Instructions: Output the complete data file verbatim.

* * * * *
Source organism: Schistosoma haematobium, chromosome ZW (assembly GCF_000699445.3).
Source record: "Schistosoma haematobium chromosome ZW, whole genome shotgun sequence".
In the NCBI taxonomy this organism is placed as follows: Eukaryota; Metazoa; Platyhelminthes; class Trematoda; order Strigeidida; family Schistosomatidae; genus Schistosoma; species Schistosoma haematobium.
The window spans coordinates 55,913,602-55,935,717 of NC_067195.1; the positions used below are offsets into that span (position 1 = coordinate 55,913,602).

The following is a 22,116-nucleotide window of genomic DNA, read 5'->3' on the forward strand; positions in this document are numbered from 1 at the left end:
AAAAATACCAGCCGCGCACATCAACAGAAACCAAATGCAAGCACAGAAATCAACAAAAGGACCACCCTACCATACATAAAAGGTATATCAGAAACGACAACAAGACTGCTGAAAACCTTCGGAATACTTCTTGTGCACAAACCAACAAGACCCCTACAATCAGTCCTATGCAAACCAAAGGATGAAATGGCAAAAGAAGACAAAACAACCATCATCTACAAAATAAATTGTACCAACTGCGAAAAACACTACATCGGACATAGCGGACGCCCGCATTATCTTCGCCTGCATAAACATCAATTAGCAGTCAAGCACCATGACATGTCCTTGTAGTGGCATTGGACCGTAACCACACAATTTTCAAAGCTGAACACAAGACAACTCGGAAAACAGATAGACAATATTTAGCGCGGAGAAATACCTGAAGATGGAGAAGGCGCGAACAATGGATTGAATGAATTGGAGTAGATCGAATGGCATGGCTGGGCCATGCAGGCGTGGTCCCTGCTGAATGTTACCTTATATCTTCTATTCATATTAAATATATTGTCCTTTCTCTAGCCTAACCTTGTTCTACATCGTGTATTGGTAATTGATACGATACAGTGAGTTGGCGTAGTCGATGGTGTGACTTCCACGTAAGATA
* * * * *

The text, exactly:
Source organism: Schistosoma haematobium, chromosome ZW (assembly GCF_000699445.3).
Source record: "Schistosoma haematobium chromosome ZW, whole genome shotgun sequence".
In the NCBI taxonomy this organism is placed as follows: Eukaryota; Metazoa; Platyhelminthes; class Trematoda; order Strigeidida; family Schistosomatidae; genus Schistosoma; species Schistosoma haematobium.
The window spans coordinates 55,913,602-55,935,717 of NC_067195.1; the positions used below are offsets into that span (position 1 = coordinate 55,913,602).

The following is a 22,116-nucleotide window of genomic DNA, read 5'->3' on the forward strand; positions in this document are numbered from 1 at the left end:
AAAAATACCAGCCGCGCACATCAACAGAAACCAAATGCAAGCACAGAAATCAACAAAAGGACCACCCTACCATACATAAAAGGTATATCAGAAACGACAACAAGACTGCTGAAAACCTTCGGAATACTTCTTGTGCACAAACCAACAAGACCCCTACAATCAGTCCTATGCAAACCAAAGGATGAAATGGCAAAAGAAGACAAAACAACCATCATCTACAAAATAAATTGTACCAACTGCGAAAAACACTACATCGGACATAGCGGACGCCCGCATTATCTTCGCCTGCATAAACATCAATTAGCAGTCAAGCACCATGACATGTCCTTGTAGTGGCATTGGACCGTAACCACACAATTTTCAAAGCTGAACACAAGACAACTCGGAAAACAGATAGACAATATTTAGCGCGGAGAAATACCTGAAGATGGAGAAGGCGCGAACAATGGATTGAATGAATTGGAGTAGATCGAATGGCATGGCTGGGCCATGCAGGCGTGGTCCCTGCTGAATGTTACCTTATATCTTCTATTCATATTAAATATATTGTCCTTTCTCTAGCCTAACCTTGTTCTACATCGTGTATTGGTAATTGATACGATACAGTGAGTTGGCGTAGTCGATGGTGTGACTTCCACGTAAGATA